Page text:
A great deal of work on workers compensation files is completed over the phone. The claims examiner does recorded statements on usually every claim that is questionable or involves lost time away from work. But it is not only this statement that is pertinent to the claim investigation. An adjuster talks to a claimant several times throughout the life of a claim. In fact, most claimants are quick to pick up the phone and call their adjuster all the time, since the adjuster is the one in charge of their claim.
If the adjuster is a proactive listener, phone conversations can also tell clues about the daily activity of a claimant, especially if they are totally out of work, or on a “no activity” status from their physician. Are they on a cell phone? Do they answer the phone? Are they driving, at a grocery store, with kids, etc? All of these things can come in to play later on, and can tip the examiner to maybe pursue some surveillance if the person is potentially more active than they say they are.
Below we discuss a few things to look for as far as background noise is concerned, and what the adjuster can do to get the answers to the lingering questions:
Listen for background chatter from kids or infant babies
Most injured workers have the goal of getting back to work as soon as possible after they are injured. But, this is not always the case with every worker. One thing to look out for is the mention of a baby on the way, or a baby’s cry in the background. I have heard of several claims where the injured party stated they had to get back to work as soon as possible because a baby was on the way. Later on in the claim, the injured worker becomes harder and harder to get a hold of. They can start to miss doctor or therapy appointments, when 30-60 days ago they had perfect medical attendance. The employer can also cue you in on the potential arrival of a bundle of joy in the near future for said injured worker.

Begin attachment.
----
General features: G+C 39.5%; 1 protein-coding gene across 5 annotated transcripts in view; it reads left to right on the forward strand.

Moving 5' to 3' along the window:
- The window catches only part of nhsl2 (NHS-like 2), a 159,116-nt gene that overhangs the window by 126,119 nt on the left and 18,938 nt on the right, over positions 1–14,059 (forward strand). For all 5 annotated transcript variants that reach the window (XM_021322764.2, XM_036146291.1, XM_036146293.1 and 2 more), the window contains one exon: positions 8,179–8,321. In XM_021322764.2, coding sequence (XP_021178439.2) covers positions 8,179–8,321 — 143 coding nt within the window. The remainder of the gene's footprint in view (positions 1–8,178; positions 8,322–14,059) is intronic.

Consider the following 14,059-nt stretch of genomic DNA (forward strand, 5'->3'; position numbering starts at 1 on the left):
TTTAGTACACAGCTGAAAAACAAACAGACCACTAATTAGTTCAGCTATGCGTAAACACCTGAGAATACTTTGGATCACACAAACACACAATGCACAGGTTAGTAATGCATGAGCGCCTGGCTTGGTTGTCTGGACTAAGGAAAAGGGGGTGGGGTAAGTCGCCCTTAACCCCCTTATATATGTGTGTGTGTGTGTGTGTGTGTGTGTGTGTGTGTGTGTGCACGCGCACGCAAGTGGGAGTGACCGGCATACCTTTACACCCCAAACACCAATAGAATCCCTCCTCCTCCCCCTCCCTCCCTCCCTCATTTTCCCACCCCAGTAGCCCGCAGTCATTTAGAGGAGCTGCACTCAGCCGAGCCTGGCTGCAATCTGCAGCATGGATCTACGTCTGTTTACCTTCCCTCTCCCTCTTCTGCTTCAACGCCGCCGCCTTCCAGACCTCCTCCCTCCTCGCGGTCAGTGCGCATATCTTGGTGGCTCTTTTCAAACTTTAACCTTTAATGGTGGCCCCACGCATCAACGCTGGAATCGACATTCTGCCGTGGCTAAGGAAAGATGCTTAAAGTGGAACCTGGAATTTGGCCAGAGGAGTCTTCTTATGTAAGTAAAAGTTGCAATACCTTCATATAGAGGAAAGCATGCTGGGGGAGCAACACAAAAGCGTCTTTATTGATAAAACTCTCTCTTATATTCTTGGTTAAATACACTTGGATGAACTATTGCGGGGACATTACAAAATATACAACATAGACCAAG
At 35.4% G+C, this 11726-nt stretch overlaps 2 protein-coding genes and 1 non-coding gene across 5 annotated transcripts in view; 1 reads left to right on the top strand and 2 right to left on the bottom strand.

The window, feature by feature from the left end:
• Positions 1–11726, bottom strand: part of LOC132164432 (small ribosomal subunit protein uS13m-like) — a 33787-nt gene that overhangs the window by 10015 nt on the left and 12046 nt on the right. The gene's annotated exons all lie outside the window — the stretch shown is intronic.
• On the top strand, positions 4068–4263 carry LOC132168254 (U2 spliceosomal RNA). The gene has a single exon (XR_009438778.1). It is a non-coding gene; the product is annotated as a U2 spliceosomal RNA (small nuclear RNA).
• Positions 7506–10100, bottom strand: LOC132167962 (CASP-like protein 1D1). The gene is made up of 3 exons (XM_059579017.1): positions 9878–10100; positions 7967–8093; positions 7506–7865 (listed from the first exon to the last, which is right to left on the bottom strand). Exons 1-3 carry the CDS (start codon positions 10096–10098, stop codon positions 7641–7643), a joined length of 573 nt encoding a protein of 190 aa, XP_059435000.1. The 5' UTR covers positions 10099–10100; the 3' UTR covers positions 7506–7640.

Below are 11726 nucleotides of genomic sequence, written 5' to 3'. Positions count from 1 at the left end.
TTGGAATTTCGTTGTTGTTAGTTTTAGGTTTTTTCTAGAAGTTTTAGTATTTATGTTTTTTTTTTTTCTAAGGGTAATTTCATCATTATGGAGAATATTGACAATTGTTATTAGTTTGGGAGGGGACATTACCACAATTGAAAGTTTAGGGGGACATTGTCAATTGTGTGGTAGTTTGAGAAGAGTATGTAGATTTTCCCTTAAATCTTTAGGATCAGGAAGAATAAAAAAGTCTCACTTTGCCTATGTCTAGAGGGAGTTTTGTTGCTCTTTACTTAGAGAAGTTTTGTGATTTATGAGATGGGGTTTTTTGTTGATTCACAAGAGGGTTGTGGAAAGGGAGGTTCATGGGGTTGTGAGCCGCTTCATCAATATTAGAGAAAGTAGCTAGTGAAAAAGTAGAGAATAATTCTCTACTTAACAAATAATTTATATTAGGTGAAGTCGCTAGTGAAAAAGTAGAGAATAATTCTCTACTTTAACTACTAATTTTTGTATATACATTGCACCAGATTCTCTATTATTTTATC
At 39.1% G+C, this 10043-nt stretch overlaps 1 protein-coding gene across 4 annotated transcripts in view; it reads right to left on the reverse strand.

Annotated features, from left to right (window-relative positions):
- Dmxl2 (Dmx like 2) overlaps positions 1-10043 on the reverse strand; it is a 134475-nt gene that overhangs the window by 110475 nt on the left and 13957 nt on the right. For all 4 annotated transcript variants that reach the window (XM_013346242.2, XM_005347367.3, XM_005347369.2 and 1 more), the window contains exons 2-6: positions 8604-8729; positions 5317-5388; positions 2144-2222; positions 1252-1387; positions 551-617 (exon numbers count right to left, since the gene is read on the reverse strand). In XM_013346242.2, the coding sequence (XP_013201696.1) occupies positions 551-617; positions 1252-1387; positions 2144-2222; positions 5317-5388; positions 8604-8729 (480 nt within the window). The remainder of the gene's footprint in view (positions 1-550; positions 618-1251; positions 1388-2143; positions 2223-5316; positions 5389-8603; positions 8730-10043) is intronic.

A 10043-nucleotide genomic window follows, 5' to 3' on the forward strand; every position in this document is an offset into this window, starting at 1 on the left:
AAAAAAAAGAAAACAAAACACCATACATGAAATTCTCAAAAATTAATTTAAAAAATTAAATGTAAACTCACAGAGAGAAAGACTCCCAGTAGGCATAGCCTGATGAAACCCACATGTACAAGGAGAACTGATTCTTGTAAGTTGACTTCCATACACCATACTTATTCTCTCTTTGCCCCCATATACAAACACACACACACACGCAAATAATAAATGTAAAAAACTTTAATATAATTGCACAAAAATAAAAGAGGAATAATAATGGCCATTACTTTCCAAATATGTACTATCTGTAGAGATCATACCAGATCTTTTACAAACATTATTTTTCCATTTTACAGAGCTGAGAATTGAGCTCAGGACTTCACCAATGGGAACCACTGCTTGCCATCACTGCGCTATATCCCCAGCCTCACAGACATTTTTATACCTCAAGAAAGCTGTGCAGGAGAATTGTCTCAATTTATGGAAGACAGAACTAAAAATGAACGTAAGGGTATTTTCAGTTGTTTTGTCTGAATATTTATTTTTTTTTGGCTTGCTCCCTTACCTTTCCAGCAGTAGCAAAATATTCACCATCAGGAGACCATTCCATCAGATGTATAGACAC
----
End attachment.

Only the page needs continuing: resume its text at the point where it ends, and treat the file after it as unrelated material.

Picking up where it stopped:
It is natural for a parent to want to spend a lot of time with a newborn, or with their younger child. Once a work injury happens, it becomes easy for the parent to get used to the extra time at home with their kids, and all of the sudden they get used to that lifestyle in general. They are not working, but getting paid weekly work comp payments. If they are at home it also means they could be saving hundreds of dollars per week by not having their children in daycare, so a secondary gain issue becomes a problem with this claim.
So listen for clues about a baby, or baby on the way, and be sure to note the file as this info can come in handy later on when you cannot figure out why the injured worker was once doing so well and then all of the sudden became a major problem in getting back to work, be it light duty or full duty.
Let the claimant talk as much as they want to
A good adjuster will always be willing to listen, sometimes for over an hour at a time, when their claimant calls with questions or problems with their claim. Since the adjuster has a lot of other files to deal with, it is easy to try and get off the phone as fast as possible. This is unfortunate, because the adjuster could miss out on several clues for a malingering claimant. Oftentimes, the claimant wants the adjuster to do all of the talking. But you can easily turn the tables on the claimant by asking open-ended questions. This forces the worker to start talking, and with some people once they start talking they quickly talk too much, about everything, and this can lead to some helpful clues about what they have been doing or how their medical treatment has been going.